Cities of inclusion: The winners of the UNESCO Learning City Award 2019
Ten cities from around the world received the 2019 UNESCO Learning City Award on 30 September in Medellín, Colombia on the eve of the opening of the fourth International Conference on Learning Cities.
‘The Award is a recognition of exemplary progress made by cities in promoting inclusive education and lifelong learning in local communities,’ said David Atchoarena, Director of the UNESCO Institute for Lifelong Learning. ‘It is a means to honour our network member cities as they have demonstrated remarkable progress by implementing the UNESCO Global Network of Learning Cities (GNLC) guide-lines.’
Coordinated by the UNESCO Institute for Lifelong Learning, the UNESCO GNLC is an international policy-oriented network providing inspiration, know-how and best practice.
‘Only with education do we close the social gaps and overcome the vicious cycle of violence and poverty,’ said Federico Gutiérrez, Mayor of Medellín, as he accepted the award on behalf of his city. A number of innovative programmes in the city were recently implemented, including one that has helped to successfully reintegrate over 7,000 school drop-outs by engaging with them on a one-to-one basis. ‘Medellín is a city that is known for rising from its darkest hours. Its people have found in edu-cation a possibility of resilience and transformation,’ stated the Mayor of the host city.
The city of Ibadan in Nigeria was honoured for its festival of learning, offering interactive and varied activities and workshops for different target audiences that are reinforcing the concept of lifelong learning in the community. ‘Ibadan is continually striving to turn the ideal of “inclusive education” into reality, said Oluseyi Abiodun Makinde, the Governor of Oyo State.
Chengdu, China, combined learning with walks around the city, each route focusing on a different subject area such as regional features, traditional cultures and modern industry, demonstrating a smart use of public and non-public resources. Xianyi Zhou, the Secretary-General of the Municipal Gov-ernment of Chengdu, stated that his city ‘firmly believes that learning makes life more wonderful and a city far stronger’.
The Egyptian city of Aswan has developed a strategy that integrates a variety of projects, including gardening and water-conservation programmes in schools, as well as diverse entrepreneurial training opportunities for all social groups. Ahmed Ibrahim Mohamed, Governor of Aswan said: ‘We will con-tinue to build a learning city that supports the UN Sustainable Development Goals by linking educa-tion to the needs of society.’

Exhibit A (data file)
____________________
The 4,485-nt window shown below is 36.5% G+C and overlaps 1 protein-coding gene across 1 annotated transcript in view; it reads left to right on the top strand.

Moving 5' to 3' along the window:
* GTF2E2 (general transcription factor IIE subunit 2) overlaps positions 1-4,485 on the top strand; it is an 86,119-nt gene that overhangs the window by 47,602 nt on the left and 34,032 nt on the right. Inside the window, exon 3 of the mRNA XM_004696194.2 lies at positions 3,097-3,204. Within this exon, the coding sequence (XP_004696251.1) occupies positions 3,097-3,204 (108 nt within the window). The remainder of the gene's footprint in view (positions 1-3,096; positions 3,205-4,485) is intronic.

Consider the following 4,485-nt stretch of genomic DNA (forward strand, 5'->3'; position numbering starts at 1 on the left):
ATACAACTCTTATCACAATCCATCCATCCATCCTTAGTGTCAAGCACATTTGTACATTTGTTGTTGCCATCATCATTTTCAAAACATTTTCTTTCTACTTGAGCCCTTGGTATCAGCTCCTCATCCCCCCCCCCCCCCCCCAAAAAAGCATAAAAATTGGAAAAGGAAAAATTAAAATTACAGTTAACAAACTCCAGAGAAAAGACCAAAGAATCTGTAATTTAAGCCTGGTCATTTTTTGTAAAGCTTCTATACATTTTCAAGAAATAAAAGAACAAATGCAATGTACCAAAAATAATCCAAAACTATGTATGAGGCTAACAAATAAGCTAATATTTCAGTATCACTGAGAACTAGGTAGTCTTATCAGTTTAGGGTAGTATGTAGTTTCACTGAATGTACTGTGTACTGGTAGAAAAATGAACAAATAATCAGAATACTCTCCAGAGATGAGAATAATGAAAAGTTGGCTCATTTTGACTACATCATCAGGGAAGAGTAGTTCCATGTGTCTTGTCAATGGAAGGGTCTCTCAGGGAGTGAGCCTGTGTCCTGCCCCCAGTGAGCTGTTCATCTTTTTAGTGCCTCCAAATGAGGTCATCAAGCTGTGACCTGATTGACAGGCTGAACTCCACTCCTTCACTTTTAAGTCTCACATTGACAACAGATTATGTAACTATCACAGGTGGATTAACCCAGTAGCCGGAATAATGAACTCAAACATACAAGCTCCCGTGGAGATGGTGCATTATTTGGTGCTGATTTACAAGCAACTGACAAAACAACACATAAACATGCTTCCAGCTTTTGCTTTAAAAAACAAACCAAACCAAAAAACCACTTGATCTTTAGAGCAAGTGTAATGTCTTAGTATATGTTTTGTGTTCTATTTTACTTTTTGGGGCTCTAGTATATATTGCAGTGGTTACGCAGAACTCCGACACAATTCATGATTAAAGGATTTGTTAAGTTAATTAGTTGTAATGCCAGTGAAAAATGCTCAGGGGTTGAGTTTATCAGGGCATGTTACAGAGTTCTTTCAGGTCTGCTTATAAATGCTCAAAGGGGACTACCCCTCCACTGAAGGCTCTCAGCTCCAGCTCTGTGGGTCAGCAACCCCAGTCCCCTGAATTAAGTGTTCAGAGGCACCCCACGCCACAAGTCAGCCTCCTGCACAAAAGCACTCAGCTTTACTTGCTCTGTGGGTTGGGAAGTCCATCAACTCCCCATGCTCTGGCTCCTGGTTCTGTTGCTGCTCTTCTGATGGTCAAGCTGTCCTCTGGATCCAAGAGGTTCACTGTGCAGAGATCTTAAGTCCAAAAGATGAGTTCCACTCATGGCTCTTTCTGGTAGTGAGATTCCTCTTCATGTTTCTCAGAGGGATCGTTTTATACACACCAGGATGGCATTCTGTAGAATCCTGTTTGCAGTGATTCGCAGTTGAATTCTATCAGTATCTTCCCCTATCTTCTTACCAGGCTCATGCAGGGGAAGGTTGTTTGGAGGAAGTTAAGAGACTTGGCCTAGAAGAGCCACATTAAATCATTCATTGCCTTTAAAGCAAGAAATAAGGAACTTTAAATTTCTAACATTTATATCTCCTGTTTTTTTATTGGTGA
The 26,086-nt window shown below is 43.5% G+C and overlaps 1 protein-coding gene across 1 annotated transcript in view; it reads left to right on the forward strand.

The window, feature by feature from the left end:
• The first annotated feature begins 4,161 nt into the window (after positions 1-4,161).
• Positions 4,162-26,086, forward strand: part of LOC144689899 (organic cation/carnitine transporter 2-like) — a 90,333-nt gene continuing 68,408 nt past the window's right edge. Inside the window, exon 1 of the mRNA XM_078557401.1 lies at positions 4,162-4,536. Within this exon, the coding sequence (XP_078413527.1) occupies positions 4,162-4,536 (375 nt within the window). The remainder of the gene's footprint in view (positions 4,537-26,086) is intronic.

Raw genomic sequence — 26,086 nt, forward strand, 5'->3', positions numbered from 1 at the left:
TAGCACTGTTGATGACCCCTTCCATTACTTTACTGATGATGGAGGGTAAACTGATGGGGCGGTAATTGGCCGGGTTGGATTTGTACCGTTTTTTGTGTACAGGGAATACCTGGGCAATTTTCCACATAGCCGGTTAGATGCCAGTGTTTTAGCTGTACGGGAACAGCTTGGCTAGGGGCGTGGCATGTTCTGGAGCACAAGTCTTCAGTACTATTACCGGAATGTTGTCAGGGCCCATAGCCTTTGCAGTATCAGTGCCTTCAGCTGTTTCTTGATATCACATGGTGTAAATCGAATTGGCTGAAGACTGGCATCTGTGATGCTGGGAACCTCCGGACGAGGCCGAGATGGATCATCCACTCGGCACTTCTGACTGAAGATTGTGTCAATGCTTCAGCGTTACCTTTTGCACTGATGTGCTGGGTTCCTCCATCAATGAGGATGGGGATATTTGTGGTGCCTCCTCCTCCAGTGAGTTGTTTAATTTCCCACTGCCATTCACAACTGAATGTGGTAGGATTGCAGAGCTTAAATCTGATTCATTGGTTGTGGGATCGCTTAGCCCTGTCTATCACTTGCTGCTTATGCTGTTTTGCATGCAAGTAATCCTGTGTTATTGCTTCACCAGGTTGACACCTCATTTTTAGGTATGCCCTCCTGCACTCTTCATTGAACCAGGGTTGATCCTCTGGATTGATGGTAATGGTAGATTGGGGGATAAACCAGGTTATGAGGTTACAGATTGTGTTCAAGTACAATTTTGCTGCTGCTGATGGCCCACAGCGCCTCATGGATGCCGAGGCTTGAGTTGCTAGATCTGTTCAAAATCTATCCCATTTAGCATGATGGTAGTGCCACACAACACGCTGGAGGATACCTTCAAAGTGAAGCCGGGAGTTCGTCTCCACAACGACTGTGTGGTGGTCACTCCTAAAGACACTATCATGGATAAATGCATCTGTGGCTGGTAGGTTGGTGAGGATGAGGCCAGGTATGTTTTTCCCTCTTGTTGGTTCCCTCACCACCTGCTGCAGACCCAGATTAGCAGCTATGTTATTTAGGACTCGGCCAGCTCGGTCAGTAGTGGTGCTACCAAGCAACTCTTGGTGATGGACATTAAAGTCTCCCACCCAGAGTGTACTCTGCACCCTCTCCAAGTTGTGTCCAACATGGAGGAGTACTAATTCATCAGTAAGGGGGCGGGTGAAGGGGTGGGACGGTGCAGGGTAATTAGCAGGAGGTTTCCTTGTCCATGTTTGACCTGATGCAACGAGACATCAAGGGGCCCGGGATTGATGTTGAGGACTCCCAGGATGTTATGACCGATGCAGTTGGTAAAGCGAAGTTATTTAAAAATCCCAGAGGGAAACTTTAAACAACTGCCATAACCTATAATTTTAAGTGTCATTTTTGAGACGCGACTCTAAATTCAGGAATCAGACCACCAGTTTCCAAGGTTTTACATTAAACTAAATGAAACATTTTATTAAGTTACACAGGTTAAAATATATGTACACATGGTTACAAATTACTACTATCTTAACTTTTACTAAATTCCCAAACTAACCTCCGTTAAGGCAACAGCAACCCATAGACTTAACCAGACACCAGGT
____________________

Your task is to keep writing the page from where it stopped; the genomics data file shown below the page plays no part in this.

The Greek city of Heraklion implemented the ‘Fit for All’ programme to bring citizens and refugees residing in the city closer together by promoting equity and inclusion through sports and educational activities based on subjects such as local culture and tradition. ‘We fully believe that such an im-portant social good ought to be protected, enhanced, and that it should remain a driving force in our city,’ said Nikolaos Angelakis, the Deputy Mayor.
The Mexican city of Santiago provides citizens with access to a great range of free classes, including robotics courses for children and anti-bullying training. ‘Our mission and vision is to promote learning as the guiding principle of municipal action,’ said the Mayor, Javier Caballero Gaona.
Petaling Jaya in Malaysia provides free bus service across four city routes as an improvement to ac-cess to public learning spaces. The Mayor, Sayuthi Bakar said: ‘Our city continues to seek partnerships with corporations, organizations and individuals for community projects that enhance the city’s sus-tainable social, environmental and economic development.’
The Ukrainian city of Melitopol retrains displaced people. ‘Lifelong learning can address some of the problems facing internally displaced persons and can change perspectives, so that Melitopol’s citizens see them as an opportunity, and not as a problem,’ said Serhii Pryima, the city’s Vice-Mayor.
Seodaemun-gu, in the Republic of Korea, took advantage of its many high-rise apartments by creating small learning communities in which each year 50 courses are taught in citizens’ living rooms. ‘We will continue to provide learning programmes that meet global standards to improve the quality of life of our citizens,’ announced Seok-Jin Mun, the Mayor of the city.
‘Fostering lifelong learning is a core endeavour, which we achieve through strong political commit-ment, partnerships and quality education,’ said Erik Lauritzen, Mayor of Sønderborg, Denmark. The city implemented a so-called ‘4–17–42’ strategy, where ‘4’ stands for the city’s four political com-mitments (environmental, economic, social and cultural), ‘17’ represents the city’s commitment to the 17 UN Sustainable Development Goals, and ‘42’ represents the 42 features included in the UNESCO GNLC’s Key Features of Learning Cities.
From 1 to 3 October, government officials, city representatives and education experts from around the world are gathering in Medellín to identify, exchange and discuss effective lifelong learning policies and practices that lead to inclusive, safe, resilient and sustainable cities.